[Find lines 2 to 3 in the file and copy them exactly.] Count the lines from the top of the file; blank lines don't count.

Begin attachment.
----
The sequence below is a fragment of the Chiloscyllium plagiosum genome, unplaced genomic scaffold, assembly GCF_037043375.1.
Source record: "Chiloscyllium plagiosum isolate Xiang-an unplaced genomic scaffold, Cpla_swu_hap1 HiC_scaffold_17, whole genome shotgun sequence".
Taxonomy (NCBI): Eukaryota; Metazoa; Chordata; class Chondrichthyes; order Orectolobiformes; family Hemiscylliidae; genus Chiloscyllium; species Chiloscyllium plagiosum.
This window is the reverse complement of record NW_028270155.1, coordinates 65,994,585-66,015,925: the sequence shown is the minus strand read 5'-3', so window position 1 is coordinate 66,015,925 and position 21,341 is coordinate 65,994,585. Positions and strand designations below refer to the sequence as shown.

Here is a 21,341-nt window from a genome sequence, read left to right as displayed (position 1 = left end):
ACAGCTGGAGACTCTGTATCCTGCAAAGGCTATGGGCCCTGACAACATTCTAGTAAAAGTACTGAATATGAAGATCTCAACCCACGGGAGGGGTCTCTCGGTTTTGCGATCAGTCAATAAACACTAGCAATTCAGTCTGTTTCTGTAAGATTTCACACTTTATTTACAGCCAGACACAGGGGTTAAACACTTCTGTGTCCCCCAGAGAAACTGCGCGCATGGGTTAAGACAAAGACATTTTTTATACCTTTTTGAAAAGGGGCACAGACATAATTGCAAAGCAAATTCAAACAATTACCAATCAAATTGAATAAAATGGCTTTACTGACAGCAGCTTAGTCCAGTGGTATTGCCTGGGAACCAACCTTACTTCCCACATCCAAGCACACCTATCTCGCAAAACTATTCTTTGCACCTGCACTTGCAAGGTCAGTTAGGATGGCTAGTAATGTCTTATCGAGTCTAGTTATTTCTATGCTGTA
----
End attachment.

Source record: "Chiloscyllium plagiosum isolate Xiang-an unplaced genomic scaffold, Cpla_swu_hap1 HiC_scaffold_17, whole genome shotgun sequence".
Taxonomy (NCBI): Eukaryota; Metazoa; Chordata; class Chondrichthyes; order Orectolobiformes; family Hemiscylliidae; genus Chiloscyllium; species Chiloscyllium plagiosum.